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By Kwesi Atta Sakyi
28th October 2012
The leaders of our main political parties in Ghana should lead by example and show the way to their followers. Politics is not an arena of war but rather a noble theatre for civilized debate. The other day, it was very heartening news to hear that Nana Akufo Addo of the NPP had gone to visit ex-president JJ Rawlings of the NDC. That is leadership at its best. On 24th July 2012, when our late President, Prof John Atta Mills passed away, it was very overwhelming to see the leader of the opposition NPP, Nana Akufo Addo, who was then campaigning in the Western Region, cut his campaign short and immediately return to Accra to mourn with others. There are issues which unite us as Ghanaians or people with a common destiny. I expect the incumbent President of the NDC, President John Mahama to arrange a series of dialogues with the opposition leaders. This will send positive signals to all Ghanaian that we are not at war. Politics should not be a winner-takes-all issue or all-die-be-die matter. If possible, our church leaders should play the role of mediation, bringing together these political leaders at arranged national prayer sessions. Our political party leaders should not only preach peace but they must live and act it. We expect our political leaders to appear on radio and TV face to face to debate in a civil manner as it is done in the USA, UK and other countries. Our political leaders and parliamentarians can defuse tension in the country by frequently engaging in fun social events such as football matches, joining keep fit groups, attending some balls together, among others. We are one people, one nation, with one destiny. Let us agree to disagree and co-exist peacefully. The renegades and misfits or hoodlums in our society are the ones who are looking for opportunities to display their negative acts. MPs and political leaders are addressed as honourable and they should behave in an honourable manner. It is very demeaning and a disgrace for some MPs, Ministers and party stalwarts to go on air to trade insults or concoct lies and start poisoning the political chalice. I suggest that all those leaders who use unparliamentary language in public should be rusticated or severely punished by heavy sanctions such as heavy fines or expulsion. I suggest that an institution be set up to train our leaders in etiquette and how to carry themselves with dignity in public. Perhaps, the Centre for Civil Education can carry out this duty. To avoid a politics of all-die-be-die and winner-takes-all in Ghana, I suggest the following:-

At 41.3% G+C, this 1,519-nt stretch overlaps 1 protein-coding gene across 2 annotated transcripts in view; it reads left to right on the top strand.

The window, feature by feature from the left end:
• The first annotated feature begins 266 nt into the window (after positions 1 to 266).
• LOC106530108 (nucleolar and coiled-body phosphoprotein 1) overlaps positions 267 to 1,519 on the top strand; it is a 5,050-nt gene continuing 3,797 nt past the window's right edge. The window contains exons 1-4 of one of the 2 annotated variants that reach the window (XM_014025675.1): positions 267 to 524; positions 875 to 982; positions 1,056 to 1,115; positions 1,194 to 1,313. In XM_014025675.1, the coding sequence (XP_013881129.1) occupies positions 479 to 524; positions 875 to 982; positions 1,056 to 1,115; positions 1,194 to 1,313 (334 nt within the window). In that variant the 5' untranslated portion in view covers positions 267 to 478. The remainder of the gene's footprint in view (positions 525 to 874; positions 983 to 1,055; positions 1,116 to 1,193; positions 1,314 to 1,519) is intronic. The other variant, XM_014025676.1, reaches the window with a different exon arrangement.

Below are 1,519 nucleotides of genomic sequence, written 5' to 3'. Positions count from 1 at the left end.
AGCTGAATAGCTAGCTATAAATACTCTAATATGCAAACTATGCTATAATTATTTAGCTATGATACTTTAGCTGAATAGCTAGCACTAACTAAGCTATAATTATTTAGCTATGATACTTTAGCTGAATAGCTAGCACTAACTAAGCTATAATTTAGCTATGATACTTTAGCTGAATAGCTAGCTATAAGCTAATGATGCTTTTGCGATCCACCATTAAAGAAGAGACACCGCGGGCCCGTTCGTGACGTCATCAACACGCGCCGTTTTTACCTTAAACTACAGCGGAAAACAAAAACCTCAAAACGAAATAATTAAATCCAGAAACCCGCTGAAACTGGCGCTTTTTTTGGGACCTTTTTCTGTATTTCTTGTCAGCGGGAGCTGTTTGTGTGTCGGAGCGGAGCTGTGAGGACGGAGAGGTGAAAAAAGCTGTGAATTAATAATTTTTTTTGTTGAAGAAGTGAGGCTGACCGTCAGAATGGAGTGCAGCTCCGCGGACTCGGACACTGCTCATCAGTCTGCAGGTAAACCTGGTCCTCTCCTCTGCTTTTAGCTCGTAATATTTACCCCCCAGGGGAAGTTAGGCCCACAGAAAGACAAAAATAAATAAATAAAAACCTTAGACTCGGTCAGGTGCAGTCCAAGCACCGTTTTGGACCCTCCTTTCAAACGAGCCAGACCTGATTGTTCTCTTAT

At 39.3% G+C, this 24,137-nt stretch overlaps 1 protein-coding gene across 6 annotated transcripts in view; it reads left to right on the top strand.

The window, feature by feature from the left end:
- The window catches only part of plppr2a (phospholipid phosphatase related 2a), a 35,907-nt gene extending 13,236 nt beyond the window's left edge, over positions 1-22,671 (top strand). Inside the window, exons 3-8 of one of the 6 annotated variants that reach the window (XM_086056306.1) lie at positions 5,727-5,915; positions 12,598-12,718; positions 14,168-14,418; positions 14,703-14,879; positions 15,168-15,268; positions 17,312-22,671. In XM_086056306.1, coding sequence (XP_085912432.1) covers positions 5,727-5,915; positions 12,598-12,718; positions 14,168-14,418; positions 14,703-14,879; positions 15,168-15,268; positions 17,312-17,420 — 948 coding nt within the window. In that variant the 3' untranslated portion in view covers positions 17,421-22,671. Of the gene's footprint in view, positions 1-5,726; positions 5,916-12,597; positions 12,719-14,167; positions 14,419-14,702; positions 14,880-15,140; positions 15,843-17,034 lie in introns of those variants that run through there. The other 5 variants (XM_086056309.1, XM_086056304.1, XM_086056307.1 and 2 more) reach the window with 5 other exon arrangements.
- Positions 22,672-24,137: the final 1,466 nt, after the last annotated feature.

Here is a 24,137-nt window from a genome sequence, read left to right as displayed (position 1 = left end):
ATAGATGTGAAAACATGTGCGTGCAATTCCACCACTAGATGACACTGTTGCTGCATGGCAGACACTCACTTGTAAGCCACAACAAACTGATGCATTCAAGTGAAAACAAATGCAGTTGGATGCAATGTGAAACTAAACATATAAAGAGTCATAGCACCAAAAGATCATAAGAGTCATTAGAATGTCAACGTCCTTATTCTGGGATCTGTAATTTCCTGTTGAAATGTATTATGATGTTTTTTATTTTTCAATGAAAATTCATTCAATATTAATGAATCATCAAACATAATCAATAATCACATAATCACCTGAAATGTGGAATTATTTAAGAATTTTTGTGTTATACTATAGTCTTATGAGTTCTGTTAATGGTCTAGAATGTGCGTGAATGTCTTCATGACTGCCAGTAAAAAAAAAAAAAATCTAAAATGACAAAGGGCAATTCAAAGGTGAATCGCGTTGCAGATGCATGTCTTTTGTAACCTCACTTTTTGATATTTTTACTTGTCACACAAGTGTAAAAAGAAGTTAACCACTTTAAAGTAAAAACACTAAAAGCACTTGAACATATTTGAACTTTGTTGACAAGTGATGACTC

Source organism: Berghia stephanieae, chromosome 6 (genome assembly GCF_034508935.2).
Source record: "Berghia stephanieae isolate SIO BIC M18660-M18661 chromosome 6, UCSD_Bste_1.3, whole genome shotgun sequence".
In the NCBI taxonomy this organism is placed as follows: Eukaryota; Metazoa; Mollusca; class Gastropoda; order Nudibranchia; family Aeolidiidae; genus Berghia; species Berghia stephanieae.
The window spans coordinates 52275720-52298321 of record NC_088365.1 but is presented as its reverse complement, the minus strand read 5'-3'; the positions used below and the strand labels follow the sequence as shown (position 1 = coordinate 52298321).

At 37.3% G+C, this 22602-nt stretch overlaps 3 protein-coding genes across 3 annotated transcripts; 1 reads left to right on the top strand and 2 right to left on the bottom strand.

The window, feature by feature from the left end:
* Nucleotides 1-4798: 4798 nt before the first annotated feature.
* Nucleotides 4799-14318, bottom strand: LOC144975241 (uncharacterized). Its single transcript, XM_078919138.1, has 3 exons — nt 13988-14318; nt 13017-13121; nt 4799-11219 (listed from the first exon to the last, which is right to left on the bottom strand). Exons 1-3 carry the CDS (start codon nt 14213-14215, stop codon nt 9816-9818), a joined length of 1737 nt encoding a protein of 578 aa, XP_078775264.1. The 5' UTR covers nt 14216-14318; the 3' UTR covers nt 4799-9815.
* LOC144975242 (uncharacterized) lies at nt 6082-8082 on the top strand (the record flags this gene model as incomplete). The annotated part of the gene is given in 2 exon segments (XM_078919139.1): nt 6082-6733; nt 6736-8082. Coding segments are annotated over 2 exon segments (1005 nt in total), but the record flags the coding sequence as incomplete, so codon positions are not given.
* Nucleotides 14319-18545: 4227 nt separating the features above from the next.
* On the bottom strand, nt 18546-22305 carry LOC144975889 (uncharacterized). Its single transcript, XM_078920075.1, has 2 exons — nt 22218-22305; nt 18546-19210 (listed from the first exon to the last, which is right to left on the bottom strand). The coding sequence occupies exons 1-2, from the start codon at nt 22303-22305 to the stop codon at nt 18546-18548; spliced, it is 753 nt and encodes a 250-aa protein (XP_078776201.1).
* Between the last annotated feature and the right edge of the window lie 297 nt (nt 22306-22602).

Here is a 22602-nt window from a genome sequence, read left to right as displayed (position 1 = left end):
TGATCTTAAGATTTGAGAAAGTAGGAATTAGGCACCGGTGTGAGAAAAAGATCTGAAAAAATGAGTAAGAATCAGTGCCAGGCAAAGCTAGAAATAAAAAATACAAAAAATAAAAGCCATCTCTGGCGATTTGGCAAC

1. The losing opposition leader should be paid half the salary of the president and be given half of his perks.
2. Political parties should be funded by the government on the basis of each parliamentary seat won and the proportion of votes cast for each party. This obtains in South Africa, Tanzania, Uganda and other advanced countries.
3. Electronic voting via computers be introduced or via cell phones. The modalities could be arranged to avoid cheating.
4. Ghanaians in the Diaspora should be allowed to vote at the embassies and High Commissions abroad.
5. During elections, all our sea and land borders should be closed.
6. The ruling party should run an inclusive government. Kufuor showed the way when he used to include members of the parliamentary opposition on his delegation whenever he toured abroad.
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